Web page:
Friday, September 27, 2013

*Everyday Chatter

After being on its last legs for awhile, El Sombrero, aka The Hat, is leaving Ludlow Street. [BB]

Remembering the Ludlow Street Cafe. [FP]

Take a look at Ludlow Street 10 years ago and today. [J&KM]

The Back Fence shuttered before it's officially shuttered. [DNA]

Some guy is selling Brooklyn rocks as artisanal souvenirs. [DM]

On the vanishing of the Blarney Stone. [GAF]

10/10 at Bluestockings: Join Cathryn of the Washington Square Park blog for the official release of Tales of Washington Square Park and a discussion about the city's privatization of public spaces. [BSB]

23-year-old Stuyvesant Stationery Shop to close. [EVG]

Don't miss the latest installation of "Dirty Old New York"--a painstaking compilation of 1970s NYC movie scenes. [OOS]

6 comments:

Anonymous said...

Mission Accomplished: East Village fully destroyed.

I'm outta here. Ain't worth it anymore.

Anonymous said...

Add to this list the impending bankruptcy of the New York City Opera, a 70-year old institution that, along with others, made New York City one of the finest culture capitals of the world.

It's the calculated annihilation of a once-great city culture as we knew it. An agonizing tragedy.

Anonymous said...

The 3rd Ave Blarney was a temple for me that I visited frequently until I moved to a different borough so that I could still pay the rent, and though I drank whiskey there two months ago, I see now it had already begun to fade in my memory like the woolworths at 42nd & 3rd, or the divey webers that used to be across from the library, places i took as normal at the time but now live in my memory like the great black & white photos of nyc from the 50s. Getting old, and it makes me sad: like privacy, it seems authenticity is too doomed, an artifact from a world made obsolete by the rise of shimmery digital facades everywhere we look...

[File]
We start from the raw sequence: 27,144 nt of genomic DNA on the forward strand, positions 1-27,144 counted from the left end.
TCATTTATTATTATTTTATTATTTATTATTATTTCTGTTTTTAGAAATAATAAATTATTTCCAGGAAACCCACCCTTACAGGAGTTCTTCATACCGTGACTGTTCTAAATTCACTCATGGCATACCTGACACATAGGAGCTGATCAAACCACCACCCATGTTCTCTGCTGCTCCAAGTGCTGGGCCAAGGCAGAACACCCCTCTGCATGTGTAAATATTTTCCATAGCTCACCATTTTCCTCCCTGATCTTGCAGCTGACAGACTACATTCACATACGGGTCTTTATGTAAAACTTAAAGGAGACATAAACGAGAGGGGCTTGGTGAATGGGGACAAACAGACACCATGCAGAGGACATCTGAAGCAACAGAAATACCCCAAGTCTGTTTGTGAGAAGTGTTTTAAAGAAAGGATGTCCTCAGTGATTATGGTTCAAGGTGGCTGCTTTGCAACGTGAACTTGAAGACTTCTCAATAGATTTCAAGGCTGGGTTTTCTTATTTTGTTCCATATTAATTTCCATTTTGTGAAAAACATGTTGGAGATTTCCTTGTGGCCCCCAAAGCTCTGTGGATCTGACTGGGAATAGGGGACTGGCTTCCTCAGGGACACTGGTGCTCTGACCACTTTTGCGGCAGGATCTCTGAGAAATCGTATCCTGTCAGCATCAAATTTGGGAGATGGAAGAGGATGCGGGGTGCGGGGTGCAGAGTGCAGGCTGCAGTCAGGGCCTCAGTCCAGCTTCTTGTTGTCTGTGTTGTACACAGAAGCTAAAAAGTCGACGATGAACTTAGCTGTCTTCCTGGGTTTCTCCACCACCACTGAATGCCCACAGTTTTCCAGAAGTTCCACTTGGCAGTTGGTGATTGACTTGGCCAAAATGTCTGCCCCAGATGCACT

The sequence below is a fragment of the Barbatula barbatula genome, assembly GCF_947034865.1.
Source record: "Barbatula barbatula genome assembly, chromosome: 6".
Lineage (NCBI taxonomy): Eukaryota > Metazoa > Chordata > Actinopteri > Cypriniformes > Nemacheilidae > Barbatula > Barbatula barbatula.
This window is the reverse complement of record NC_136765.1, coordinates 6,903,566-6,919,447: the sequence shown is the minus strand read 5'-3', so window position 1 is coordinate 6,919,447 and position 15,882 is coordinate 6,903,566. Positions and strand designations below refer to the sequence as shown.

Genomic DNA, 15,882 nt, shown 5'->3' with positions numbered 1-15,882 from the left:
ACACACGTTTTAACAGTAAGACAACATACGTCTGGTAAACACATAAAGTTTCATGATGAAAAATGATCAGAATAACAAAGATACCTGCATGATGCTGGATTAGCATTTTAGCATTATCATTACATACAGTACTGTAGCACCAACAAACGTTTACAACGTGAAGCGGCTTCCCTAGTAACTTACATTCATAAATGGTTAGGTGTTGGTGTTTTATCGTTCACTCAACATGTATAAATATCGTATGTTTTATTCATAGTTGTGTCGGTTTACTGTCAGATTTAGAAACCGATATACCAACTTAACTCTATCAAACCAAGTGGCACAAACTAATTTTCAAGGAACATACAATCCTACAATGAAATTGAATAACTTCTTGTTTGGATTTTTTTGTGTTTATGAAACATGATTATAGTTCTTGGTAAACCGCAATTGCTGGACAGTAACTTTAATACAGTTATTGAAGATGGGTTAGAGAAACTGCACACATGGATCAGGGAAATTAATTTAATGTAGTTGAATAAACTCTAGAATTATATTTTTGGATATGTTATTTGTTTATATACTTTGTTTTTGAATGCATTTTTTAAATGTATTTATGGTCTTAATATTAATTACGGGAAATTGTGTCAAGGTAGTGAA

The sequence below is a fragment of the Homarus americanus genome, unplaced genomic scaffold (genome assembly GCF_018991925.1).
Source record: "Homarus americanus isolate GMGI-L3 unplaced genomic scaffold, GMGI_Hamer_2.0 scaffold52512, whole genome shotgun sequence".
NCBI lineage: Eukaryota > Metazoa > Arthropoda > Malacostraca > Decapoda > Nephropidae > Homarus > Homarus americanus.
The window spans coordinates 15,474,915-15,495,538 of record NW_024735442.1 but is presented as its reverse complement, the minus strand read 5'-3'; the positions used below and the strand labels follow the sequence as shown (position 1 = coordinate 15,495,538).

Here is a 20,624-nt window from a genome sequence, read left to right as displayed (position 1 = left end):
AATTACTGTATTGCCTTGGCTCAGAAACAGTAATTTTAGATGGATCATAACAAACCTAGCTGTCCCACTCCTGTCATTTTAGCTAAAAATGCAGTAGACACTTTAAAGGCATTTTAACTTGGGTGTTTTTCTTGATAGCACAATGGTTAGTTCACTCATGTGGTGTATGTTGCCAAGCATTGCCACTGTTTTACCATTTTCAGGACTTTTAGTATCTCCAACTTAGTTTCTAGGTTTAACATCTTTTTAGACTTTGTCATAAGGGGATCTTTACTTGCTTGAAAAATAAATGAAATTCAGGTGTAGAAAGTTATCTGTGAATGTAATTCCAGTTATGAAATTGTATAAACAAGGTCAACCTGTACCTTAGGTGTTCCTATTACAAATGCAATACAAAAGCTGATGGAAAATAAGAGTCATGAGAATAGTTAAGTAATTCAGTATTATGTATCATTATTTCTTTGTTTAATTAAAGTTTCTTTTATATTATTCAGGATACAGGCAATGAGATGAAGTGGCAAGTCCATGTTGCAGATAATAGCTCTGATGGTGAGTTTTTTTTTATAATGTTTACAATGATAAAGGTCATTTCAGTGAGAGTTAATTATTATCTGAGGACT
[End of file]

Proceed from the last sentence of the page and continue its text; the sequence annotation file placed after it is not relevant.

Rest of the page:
Ed said...

On the Back Fence, the city shutting the bar before its official closing happened with the Mars Bar too. This is probably done deliberately, to prevent a crowd from gathering on the schedule last night of the place.

I kind of get the same feeling as Anonymous 10:35 these days, though a little different. These days if I am in a place that survived the Bloomeberg era -even some places that opened in 2002- I get the feeling that I am in a Disneyworld recreation of "Olde New York". Even where the physical locations still survive somehow, nearly all the people have gone. Whatever that was, it was remarkably complete.

Goggla said...

I'm heartbroken to hear the Blarney Stone is gone. Every day the week after Sandy last year, I trekked up there out of the dark zone for a hot meal and to get some news. I can't think of another place like it and it will be sorely missed.

Brendan said...

City Opera bankruptcy is official. The first performance of any kind I saw in New York was there (Carmen in 2003). This is pretty sad.